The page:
Stop making gravy on Thanksgiving!

By Vanessa Greaves
Updated September 08, 2020
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Credit: lutzflcat

Hear me out: Of course you should make Thanksgiving gravy. I'm just saying you should stop making it on Thanksgiving Day. Why? Because it's time-consuming, takes up valuable stovetop space, and if things go wrong, it'll take even more time to fix (I'm looking at you, lumpy gravy).

What you should do instead is make gravy days or even weeks before Thanksgiving and stash it in your freezer until turkey day.

Here's how to make gravy ahead of time and how to give it a final boost of freshly roasted turkey flavor right before serving.

How to Make Make-Ahead Gravy

1. Choose the Right Recipe

Now that you're going to give yourself plenty of gravy-making time, use a recipe that makes rich, flavorful stock from scratch. Make-Ahead Turkey Gravy has you roast turkey wings and onions before simmering them with broth, carrots, and thyme to make turkey stock. Then you'll use that stock to make gravy. See how it's done!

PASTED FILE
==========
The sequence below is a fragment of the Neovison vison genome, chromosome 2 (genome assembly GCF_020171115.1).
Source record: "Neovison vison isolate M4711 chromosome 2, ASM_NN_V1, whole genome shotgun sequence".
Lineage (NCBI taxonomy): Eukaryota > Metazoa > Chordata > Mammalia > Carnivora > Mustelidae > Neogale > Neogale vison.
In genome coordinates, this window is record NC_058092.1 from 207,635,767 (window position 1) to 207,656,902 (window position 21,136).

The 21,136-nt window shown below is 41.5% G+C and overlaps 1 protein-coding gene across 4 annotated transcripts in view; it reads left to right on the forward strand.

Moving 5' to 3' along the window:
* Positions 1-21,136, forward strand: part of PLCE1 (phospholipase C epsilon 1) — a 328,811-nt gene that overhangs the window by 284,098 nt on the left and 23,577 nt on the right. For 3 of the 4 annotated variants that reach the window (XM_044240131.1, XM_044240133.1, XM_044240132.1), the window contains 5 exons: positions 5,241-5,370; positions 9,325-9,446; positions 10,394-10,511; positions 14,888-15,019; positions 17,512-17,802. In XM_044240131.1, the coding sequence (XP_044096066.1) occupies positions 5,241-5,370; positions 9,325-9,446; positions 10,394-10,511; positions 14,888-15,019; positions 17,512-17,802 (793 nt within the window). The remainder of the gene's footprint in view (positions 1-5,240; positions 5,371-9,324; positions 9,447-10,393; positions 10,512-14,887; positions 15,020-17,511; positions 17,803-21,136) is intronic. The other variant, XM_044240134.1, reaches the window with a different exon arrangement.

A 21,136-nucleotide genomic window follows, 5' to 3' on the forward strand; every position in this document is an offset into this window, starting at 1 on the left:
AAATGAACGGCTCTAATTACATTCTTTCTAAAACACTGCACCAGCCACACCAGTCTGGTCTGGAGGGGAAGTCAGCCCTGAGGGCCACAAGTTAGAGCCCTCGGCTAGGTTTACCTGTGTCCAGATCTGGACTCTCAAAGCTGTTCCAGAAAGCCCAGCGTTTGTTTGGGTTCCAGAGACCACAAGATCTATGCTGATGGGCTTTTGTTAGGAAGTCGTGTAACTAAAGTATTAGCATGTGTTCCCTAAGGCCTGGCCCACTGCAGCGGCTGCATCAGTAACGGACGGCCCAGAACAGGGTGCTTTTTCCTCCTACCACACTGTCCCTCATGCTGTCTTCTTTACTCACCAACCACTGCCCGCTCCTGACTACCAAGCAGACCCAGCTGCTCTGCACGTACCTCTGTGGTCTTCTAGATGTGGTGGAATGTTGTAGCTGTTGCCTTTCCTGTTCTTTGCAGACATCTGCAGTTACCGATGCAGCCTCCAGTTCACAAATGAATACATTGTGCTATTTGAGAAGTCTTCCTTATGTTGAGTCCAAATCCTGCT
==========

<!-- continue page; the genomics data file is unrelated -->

2. Hold the Cream

If your recipe is enriched with milk or cream, don't add it until you're heating up the gravy on Thanksgiving. For example, if you're making Make-Ahead Turkey Gravy with Porcini Mushrooms and Marsala Wine, you would follow the recipe, but stop short of adding cream. Just remember to do it on Thanksgiving!

3. Stash It Away

After making gravy, you should let it cool before storing it in the fridge for up to two days, or freezing it for up to three months (per USDA guidelines). More: Get tips to safely freeze, thaw, and reheat foods.

Credit: Allrecipes

4. Last-Minute Flavor Boost

A plentiful stash of make-ahead gravy is going to save you so much time and effort on Thanksgiving. The one and only thing you have to do before serving is to add skimmed and strained pan juices from the roast turkey, whisk in the optional milk or cream, and adjust the seasonings to taste.

Check out our collection of Thanksgiving Gravy Recipes.